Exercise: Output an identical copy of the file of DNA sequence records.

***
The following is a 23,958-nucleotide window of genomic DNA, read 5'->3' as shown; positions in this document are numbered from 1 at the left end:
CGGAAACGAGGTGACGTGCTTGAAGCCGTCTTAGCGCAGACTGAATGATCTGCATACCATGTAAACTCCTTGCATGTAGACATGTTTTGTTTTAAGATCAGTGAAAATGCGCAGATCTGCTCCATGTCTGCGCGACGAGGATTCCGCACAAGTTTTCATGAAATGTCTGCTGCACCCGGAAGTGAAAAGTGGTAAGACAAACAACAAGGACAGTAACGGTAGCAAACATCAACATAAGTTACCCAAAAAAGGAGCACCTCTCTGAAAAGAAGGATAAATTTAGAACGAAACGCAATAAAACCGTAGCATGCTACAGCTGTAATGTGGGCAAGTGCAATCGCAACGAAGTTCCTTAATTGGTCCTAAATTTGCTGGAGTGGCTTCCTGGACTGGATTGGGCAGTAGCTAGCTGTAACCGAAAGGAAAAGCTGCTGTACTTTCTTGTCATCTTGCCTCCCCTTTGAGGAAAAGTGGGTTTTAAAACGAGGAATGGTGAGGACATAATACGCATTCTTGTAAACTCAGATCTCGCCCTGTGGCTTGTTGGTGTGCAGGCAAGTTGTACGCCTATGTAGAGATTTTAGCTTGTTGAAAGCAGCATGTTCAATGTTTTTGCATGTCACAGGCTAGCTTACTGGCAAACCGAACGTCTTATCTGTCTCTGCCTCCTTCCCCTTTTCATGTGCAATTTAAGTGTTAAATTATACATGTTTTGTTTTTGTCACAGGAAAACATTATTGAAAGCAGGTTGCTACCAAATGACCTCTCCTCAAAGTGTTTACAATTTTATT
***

The following is a 23,958-nucleotide window of genomic DNA, read 5'->3' as shown; positions in this document are numbered from 1 at the left end:
CGGAAACGAGGTGACGTGCTTGAAGCCGTCTTAGCGCAGACTGAATGATCTGCATACCATGTAAACTCCTTGCATGTAGACATGTTTTGTTTTAAGATCAGTGAAAATGCGCAGATCTGCTCCATGTCTGCGCGACGAGGATTCCGCACAAGTTTTCATGAAATGTCTGCTGCACCCGGAAGTGAAAAGTGGTAAGACAAACAACAAGGACAGTAACGGTAGCAAACATCAACATAAGTTACCCAAAAAAGGAGCACCTCTCTGAAAAGAAGGATAAATTTAGAACGAAACGCAATAAAACCGTAGCATGCTACAGCTGTAATGTGGGCAAGTGCAATCGCAACGAAGTTCCTTAATTGGTCCTAAATTTGCTGGAGTGGCTTCCTGGACTGGATTGGGCAGTAGCTAGCTGTAACCGAAAGGAAAAGCTGCTGTACTTTCTTGTCATCTTGCCTCCCCTTTGAGGAAAAGTGGGTTTTAAAACGAGGAATGGTGAGGACATAATACGCATTCTTGTAAACTCAGATCTCGCCCTGTGGCTTGTTGGTGTGCAGGCAAGTTGTACGCCTATGTAGAGATTTTAGCTTGTTGAAAGCAGCATGTTCAATGTTTTTGCATGTCACAGGCTAGCTTACTGGCAAACCGAACGTCTTATCTGTCTCTGCCTCCTTCCCCTTTTCATGTGCAATTTAAGTGTTAAATTATACATGTTTTGTTTTTGTCACAGGAAAACATTATTGAAAGCAGGTTGCTACCAAATGACCTCTCCTCAAAGTGTTTACAATTTTATT